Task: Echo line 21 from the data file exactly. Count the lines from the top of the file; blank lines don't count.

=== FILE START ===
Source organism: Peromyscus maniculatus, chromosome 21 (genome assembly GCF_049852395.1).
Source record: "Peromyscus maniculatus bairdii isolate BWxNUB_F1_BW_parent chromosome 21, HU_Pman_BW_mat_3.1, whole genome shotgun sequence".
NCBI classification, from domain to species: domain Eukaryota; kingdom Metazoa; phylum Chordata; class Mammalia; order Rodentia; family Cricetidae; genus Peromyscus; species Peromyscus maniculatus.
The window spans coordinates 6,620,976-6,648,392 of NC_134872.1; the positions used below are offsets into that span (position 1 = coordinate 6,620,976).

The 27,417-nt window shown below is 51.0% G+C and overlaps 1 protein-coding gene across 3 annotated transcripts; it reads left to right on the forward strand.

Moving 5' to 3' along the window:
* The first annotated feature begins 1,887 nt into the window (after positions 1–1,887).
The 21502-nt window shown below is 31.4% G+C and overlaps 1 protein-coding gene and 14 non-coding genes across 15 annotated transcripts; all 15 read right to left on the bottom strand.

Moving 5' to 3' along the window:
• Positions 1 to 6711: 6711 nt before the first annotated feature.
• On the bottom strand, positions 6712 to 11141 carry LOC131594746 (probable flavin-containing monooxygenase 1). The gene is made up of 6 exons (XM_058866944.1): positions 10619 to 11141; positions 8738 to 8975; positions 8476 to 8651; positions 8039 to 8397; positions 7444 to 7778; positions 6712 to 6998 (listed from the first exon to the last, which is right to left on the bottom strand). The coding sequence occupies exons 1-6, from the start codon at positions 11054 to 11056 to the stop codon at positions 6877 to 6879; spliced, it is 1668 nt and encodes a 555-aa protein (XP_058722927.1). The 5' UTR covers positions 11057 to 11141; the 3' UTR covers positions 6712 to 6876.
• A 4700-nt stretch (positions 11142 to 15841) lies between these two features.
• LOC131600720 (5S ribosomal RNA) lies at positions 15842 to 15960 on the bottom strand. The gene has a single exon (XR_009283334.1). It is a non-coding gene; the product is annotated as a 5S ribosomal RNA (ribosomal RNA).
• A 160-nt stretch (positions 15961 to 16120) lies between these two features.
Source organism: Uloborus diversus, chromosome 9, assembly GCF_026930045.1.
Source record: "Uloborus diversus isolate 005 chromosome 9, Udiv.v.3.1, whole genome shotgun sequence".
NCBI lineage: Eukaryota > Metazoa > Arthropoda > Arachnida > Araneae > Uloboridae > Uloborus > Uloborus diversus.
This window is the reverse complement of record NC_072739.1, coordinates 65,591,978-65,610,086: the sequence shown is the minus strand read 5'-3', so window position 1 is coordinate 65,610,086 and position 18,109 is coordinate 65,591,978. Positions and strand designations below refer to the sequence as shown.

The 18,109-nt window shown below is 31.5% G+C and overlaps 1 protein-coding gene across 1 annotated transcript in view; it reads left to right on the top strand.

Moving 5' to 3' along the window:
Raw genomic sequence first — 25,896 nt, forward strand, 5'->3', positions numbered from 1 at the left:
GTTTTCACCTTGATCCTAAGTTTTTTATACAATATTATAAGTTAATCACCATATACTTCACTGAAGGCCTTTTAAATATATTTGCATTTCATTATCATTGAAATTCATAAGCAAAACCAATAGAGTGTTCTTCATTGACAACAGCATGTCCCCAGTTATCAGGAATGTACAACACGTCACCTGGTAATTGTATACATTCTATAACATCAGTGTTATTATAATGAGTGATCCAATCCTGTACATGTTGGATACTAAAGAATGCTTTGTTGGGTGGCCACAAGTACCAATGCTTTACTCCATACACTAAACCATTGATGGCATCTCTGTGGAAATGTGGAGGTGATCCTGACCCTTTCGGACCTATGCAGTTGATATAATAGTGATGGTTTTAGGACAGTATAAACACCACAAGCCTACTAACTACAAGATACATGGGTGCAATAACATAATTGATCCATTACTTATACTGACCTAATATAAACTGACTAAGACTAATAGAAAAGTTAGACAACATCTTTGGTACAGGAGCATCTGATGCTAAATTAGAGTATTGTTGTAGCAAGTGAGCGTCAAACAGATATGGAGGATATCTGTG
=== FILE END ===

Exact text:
Raw genomic sequence first — 25,896 nt, forward strand, 5'->3', positions numbered from 1 at the left: